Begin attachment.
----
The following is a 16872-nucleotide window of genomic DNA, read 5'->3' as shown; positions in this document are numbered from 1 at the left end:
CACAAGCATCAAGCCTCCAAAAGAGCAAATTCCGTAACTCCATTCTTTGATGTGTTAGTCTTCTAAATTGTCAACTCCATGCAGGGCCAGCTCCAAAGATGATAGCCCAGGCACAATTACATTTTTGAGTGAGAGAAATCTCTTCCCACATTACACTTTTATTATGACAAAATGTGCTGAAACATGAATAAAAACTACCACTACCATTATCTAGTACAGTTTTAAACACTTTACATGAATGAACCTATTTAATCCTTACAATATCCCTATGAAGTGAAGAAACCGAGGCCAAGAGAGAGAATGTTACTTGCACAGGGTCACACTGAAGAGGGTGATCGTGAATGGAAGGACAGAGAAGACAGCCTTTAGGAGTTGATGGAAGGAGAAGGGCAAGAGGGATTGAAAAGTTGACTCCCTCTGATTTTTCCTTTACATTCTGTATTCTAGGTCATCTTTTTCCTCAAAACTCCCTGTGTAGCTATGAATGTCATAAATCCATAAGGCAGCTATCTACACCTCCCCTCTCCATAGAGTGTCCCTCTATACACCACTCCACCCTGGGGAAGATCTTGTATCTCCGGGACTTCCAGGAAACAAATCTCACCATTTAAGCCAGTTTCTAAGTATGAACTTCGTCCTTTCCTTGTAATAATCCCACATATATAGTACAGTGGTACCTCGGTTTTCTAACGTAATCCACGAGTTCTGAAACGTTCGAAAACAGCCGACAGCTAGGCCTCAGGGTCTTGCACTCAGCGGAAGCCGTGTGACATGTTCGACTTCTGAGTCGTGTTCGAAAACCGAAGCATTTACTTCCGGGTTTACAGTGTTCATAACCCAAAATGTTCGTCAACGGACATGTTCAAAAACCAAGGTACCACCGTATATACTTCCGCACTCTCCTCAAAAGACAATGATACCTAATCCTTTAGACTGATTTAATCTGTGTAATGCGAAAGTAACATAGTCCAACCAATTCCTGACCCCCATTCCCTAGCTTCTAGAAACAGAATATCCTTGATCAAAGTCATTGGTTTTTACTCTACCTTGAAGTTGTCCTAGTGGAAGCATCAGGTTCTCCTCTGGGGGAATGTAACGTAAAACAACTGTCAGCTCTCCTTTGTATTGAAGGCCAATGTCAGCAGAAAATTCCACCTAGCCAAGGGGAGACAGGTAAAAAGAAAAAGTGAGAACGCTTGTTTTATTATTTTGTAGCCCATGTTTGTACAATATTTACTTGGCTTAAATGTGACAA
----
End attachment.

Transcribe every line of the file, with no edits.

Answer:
The following is a 16872-nucleotide window of genomic DNA, read 5'->3' as shown; positions in this document are numbered from 1 at the left end:
CACAAGCATCAAGCCTCCAAAAGAGCAAATTCCGTAACTCCATTCTTTGATGTGTTAGTCTTCTAAATTGTCAACTCCATGCAGGGCCAGCTCCAAAGATGATAGCCCAGGCACAATTACATTTTTGAGTGAGAGAAATCTCTTCCCACATTACACTTTTATTATGACAAAATGTGCTGAAACATGAATAAAAACTACCACTACCATTATCTAGTACAGTTTTAAACACTTTACATGAATGAACCTATTTAATCCTTACAATATCCCTATGAAGTGAAGAAACCGAGGCCAAGAGAGAGAATGTTACTTGCACAGGGTCACACTGAAGAGGGTGATCGTGAATGGAAGGACAGAGAAGACAGCCTTTAGGAGTTGATGGAAGGAGAAGGGCAAGAGGGATTGAAAAGTTGACTCCCTCTGATTTTTCCTTTACATTCTGTATTCTAGGTCATCTTTTTCCTCAAAACTCCCTGTGTAGCTATGAATGTCATAAATCCATAAGGCAGCTATCTACACCTCCCCTCTCCATAGAGTGTCCCTCTATACACCACTCCACCCTGGGGAAGATCTTGTATCTCCGGGACTTCCAGGAAACAAATCTCACCATTTAAGCCAGTTTCTAAGTATGAACTTCGTCCTTTCCTTGTAATAATCCCACATATATAGTACAGTGGTACCTCGGTTTTCTAACGTAATCCACGAGTTCTGAAACGTTCGAAAACAGCCGACAGCTAGGCCTCAGGGTCTTGCACTCAGCGGAAGCCGTGTGACATGTTCGACTTCTGAGTCGTGTTCGAAAACCGAAGCATTTACTTCCGGGTTTACAGTGTTCATAACCCAAAATGTTCGTCAACGGACATGTTCAAAAACCAAGGTACCACCGTATATACTTCCGCACTCTCCTCAAAAGACAATGATACCTAATCCTTTAGACTGATTTAATCTGTGTAATGCGAAAGTAACATAGTCCAACCAATTCCTGACCCCCATTCCCTAGCTTCTAGAAACAGAATATCCTTGATCAAAGTCATTGGTTTTTACTCTACCTTGAAGTTGTCCTAGTGGAAGCATCAGGTTCTCCTCTGGGGGAATGTAACGTAAAACAACTGTCAGCTCTCCTTTGTATTGAAGGCCAATGTCAGCAGAAAATTCCACCTAGCCAAGGGGAGACAGGTAAAAAGAAAAAGTGAGAACGCTTGTTTTATTATTTTGTAGCCCATGTTTGTACAATATTTACTTGGCTTAAATGTGACAA